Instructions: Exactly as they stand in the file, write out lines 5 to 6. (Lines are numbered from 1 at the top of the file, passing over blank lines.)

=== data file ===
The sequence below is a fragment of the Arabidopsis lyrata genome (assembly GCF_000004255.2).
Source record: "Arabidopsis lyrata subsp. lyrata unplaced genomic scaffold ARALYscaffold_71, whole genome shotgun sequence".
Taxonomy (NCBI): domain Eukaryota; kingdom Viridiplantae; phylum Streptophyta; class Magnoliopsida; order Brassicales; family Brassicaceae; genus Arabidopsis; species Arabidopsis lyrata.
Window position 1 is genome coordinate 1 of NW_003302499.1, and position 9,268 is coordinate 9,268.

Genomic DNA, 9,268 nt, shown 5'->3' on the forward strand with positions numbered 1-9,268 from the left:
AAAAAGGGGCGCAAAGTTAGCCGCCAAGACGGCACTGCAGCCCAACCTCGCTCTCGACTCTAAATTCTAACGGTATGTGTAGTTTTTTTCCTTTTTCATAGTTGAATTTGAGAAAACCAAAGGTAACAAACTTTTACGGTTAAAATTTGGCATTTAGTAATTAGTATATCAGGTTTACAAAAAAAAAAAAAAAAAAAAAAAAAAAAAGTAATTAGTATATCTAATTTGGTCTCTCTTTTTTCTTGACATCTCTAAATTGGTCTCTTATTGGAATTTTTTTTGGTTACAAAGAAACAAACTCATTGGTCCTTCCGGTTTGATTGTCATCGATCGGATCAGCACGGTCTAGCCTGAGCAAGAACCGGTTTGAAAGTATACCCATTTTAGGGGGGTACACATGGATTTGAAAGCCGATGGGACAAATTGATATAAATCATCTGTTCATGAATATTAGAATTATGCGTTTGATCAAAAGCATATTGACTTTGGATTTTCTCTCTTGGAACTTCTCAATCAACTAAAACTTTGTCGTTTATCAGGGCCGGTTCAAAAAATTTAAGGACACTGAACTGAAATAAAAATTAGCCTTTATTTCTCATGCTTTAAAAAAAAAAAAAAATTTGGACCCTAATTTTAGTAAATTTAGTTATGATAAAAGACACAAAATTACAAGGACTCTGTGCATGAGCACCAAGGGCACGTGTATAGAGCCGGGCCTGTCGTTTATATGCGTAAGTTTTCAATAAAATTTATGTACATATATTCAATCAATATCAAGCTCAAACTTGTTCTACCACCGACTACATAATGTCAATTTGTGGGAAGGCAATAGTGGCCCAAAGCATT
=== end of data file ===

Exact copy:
Genomic DNA, 9,268 nt, shown 5'->3' on the forward strand with positions numbered 1-9,268 from the left:
AAAAAGGGGCGCAAAGTTAGCCGCCAAGACGGCACTGCAGCCCAACCTCGCTCTCGACTCTAAATTCTAACGGTATGTGTAGTTTTTTTCCTTTTTCATAGTTGAATTTGAGAAAACCAAAGGTAACAAACTTTTACGGTTAAAATTTGGCATTTAGTAATTAGTATATCAGGTTTACAAAAAAAAAAAAAAAAAAAAAAAAAAAAAGTAATTAGTATATCTAATTTGGTCTCTCTTTTTTCTTGACATCTCTAAATTGGTCTCTTATTGGAATTTTTTTTGGTTACAAAGAAACAAACTCATTGGTCCTTCCGGTTTGATTGTCATCGATCGGATCAGCACGGTCTAGCCTGAGCAAGAACCGGTTTGAAAGTATACCCATTTTAGGGGGGTACACATGGATTTGAAAGCCGATGGGACAAATTGATATAAATCATCTGTTCATGAATATTAGAATTATGCGTTTGATCAAAAGCATATTGACTTTGGATTTTCTCTCTTGGAACTTCTCAATCAACTAAAACTTTGTCGTTTATCAGGGCCGGTTCAAAAAATTTAAGGACACTGAACTGAAATAAAAATTAGCCTTTATTTCTCATGCTTTAAAAAAAAAAAAAAATTTGGACCCTAATTTTAGTAAATTTAGTTATGATAAAAGACACAAAATTACAAGGACTCTGTGCATGAGCACCAAGGGCACGTGTATAGAGCCGGGCCTGTCGTTTATATGCGTAAGTTTTCAATAAAATTTATGTACATATATTCAATCAATATCAAGCTCAAACTTGTTCTACCACCGACTACATAATGTCAATTTGTGGGAAGGCAATAGTGGCCCAAAGCATT